It was also during the Civil War that the flag became known as “Old Glory,” a name bestowed upon it by William Driver, a Massachusetts-born resident of Nashville, Tennessee who had been given a homemade version of the flag by his mother in the 1820s. Driver displayed the flag on his whaler boat and for special holidays at his home in Nashville. During the War, he hid the flag from the Confederates, unfurling it again when the city came under the control of federal troops.
The Modern Flag
Following the Civil War, the flag’s popularity continued to grow. Veterans groups organized across the country and displayed the flag during their parades. One such group, the Grand Army of the Republic, led by General John A. Logan, instituted Decoration Day (later known as Memorial Day), a time set aside to decorate the graves of the fallen and to “raise above them the dear old flag they saved.” Even in those states that had replaced the stars and stripes with Confederate flags, Old Glory proved to be reconciliatory, as shown by Gilbert H. Bates’s four-month journey through the South carrying an American flag in 1868. Though many in the North thought that the former Confederates would take umbrage, Bates (a former soldier in the Union Army) and his flag were welcomed with warm receptions wherever he went in the war-torn South. In Richmond, for example, he was greeted by celebratory cannon fire and 500 residents of the former capital of the Confederacy.
The centennial celebration in 1876 increased fervor for the flag, as cities across the country became covered in red, white, and blue to celebrate the 100th anniversary of the signing of the Declaration of Independence. Flag Day soon became its own cause for celebration, with the unofficial holiday achieving widespread popularity in the 1890s. (See our history of Flag Day.)
On October 21, 1892, schools across the country celebrated Columbus Day, and with it inaugurated what would become the national Pledge of Allegiance. Written by Francis Bellamy, an editor of The Youth’s Companion, the Pledge was to be used by schools at their flag-raising ceremonies. Though the Pledge was only officially recognized by Congress in 1942, it quickly became popular in American schools, with many states adopting it for daily school exercises.
It was not until 1912, though, that the flag that Americans pledged allegiance to became standardized across the nation. Indeed, according to a government study undertaken in 1907—the year Oklahoma joined the union, constituting the flag’s 46th star—federal agencies were flying 66 different versions of the American flag, with varying sizes, proportions, and arrangements of stars. In 1912, President Howard Taft signed Executive Order 1637 finally prescribing the exact proportions and dimensions of flags flown by the US government.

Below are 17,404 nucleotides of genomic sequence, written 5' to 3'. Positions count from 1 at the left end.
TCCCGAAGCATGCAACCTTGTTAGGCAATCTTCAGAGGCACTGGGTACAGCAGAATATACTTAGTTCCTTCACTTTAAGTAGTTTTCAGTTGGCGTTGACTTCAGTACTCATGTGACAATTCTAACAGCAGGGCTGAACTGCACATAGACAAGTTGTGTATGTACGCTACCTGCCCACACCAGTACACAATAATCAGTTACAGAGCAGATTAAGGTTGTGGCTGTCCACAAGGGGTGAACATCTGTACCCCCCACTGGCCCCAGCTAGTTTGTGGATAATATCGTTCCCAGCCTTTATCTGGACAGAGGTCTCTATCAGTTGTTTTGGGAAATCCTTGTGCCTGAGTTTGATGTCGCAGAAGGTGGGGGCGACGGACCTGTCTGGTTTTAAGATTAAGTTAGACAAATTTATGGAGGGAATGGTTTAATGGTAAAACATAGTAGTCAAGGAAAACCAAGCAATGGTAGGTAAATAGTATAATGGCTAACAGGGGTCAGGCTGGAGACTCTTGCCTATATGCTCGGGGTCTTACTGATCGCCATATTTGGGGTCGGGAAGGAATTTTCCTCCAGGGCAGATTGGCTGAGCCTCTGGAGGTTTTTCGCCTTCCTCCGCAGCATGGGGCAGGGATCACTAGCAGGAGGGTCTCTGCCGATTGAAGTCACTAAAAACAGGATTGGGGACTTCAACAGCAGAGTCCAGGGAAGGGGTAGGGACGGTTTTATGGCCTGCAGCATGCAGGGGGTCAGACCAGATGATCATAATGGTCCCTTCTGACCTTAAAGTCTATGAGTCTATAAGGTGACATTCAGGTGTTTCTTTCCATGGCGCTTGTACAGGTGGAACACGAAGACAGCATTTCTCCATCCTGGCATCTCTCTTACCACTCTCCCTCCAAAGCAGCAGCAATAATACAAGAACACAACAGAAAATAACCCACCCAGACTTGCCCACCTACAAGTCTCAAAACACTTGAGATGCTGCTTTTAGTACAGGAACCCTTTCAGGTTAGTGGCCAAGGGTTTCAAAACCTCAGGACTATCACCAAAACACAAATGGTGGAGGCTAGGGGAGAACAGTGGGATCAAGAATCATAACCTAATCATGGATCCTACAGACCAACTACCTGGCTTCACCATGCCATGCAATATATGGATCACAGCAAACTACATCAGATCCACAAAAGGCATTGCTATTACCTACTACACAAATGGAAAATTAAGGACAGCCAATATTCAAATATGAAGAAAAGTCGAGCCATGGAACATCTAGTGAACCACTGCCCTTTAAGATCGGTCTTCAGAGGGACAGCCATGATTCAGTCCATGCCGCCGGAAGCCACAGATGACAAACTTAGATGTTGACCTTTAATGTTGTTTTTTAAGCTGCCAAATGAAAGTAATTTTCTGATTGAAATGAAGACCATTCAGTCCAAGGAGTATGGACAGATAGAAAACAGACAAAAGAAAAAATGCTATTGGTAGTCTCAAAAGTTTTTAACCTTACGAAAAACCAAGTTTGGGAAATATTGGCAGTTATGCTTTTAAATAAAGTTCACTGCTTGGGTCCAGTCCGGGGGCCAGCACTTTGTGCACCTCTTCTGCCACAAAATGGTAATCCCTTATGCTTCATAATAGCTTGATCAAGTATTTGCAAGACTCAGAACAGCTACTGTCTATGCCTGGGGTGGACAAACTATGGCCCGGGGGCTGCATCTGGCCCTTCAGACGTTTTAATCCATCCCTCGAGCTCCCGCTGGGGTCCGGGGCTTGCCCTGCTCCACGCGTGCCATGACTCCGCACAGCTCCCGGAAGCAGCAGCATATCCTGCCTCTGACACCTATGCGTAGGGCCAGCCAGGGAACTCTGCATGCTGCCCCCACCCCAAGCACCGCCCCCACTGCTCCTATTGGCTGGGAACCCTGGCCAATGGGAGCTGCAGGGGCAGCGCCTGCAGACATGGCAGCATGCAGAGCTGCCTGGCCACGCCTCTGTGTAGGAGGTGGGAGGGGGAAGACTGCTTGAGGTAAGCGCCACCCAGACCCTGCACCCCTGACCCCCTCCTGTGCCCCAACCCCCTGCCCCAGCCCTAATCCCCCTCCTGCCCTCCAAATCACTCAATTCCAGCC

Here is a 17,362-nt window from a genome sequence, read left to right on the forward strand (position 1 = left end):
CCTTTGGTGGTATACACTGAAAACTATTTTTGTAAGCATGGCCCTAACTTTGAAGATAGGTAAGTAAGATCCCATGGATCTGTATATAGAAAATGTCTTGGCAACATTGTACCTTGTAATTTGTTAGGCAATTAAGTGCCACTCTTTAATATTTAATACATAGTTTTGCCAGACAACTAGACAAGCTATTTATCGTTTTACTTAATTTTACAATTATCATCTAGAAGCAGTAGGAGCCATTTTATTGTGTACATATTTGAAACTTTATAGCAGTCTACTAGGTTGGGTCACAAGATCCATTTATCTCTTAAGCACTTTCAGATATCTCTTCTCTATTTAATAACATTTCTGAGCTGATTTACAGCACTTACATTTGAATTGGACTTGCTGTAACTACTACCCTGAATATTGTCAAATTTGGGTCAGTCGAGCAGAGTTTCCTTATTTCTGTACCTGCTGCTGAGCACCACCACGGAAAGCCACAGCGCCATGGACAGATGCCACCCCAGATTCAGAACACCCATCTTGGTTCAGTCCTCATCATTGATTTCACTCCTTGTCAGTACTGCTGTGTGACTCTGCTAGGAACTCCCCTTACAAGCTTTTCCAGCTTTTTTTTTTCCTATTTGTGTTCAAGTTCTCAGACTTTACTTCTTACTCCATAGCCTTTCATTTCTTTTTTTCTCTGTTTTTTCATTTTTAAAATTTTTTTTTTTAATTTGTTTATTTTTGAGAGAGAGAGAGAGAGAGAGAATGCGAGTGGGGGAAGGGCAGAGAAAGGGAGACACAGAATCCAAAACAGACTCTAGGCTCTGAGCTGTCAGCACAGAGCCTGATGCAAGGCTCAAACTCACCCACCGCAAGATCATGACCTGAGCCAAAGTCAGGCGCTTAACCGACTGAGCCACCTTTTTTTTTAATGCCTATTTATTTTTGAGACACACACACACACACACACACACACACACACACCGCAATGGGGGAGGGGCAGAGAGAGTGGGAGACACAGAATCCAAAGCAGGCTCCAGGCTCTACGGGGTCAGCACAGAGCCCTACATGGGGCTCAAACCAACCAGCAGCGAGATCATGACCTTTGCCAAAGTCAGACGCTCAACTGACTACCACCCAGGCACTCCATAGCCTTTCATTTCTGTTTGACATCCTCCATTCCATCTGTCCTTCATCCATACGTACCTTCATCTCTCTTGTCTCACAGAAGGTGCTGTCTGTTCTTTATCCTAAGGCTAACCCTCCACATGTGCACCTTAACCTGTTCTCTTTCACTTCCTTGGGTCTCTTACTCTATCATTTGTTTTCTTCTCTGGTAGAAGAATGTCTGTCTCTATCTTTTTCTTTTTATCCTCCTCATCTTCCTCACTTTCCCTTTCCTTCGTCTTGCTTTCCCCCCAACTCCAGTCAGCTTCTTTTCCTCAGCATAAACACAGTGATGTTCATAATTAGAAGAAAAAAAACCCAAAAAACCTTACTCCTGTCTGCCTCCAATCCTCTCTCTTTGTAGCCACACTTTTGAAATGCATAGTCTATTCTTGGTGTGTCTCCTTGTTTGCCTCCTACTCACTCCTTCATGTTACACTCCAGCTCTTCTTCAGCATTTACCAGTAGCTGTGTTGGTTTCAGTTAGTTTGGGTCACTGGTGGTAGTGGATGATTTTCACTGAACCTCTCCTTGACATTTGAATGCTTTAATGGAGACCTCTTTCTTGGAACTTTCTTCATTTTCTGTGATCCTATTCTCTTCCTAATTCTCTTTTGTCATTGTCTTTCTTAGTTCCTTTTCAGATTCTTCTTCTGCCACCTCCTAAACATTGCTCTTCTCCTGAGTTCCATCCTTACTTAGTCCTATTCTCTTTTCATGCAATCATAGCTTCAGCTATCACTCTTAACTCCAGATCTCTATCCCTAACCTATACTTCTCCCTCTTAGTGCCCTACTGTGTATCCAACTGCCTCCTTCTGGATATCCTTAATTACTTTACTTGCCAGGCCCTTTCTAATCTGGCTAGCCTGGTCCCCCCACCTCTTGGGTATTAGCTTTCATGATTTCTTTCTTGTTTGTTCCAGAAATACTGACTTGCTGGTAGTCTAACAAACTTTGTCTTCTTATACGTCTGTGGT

Two years later President Woodrow Wilson issued a proclamation officially establishing June 14 as a national Flag Day. In 1923, at the behest of the American Legion, representatives from nearly 70 patriotic organizations and governmental agencies met together in Washington, DC to create the National Flag Code. The Code set guidelines for flag usage, and was eventually adopted by Congress in 1942.
The last stars were added to the flag on July 4, 1960, following the statehoods of Alaska and Hawaii in 1958 and 1959, respectively. The new 50-starred version was designed by an Ohio high school student, Robert G. Heft, who created the flag for a class history project. When President Dwight D. Eisenhower set up a commission to design the new flag, Heft’s congressman presented the student’s flag to the committee—and they, in turn, passed it along to the president. It is this flag that, as of July 4, 2007, became the longest-serving flag of the United States.
1 An interesting side note is that the Union Flag looks almost identical to the flag that the East India Company had been flying in other parts of the world since the 1670s; since the flag was not used in American waters, historians think the likeness simply a coincidence. Return to text.
2 Marc Leepson, Flag: An American Biography
(New York: Thomas Dunne Books, 2005), 18. Return to text.
3 Journals of the American Congress from 1774–1788
, Vol. 2 (Washington: Way and Gideon, 1823), 165. Return to text.
4 Journals of the Continental Congress, 1774–1789
, Vol. 18 (Washington: Government Printing Office, 1910), 984. Return to text.
5 Jefferson Davis, Speech of the Hon. Jefferson Davis, of Mississippi, Delivered in the United States Senate, on the 10th day of January, 1861, Upon the Message of the President of the United States, on the Condition of Things in South Carolina
(Baltimore: John Murphy & Co., 1861), 7. Return to text.
Return to The Meaning of Flag Day.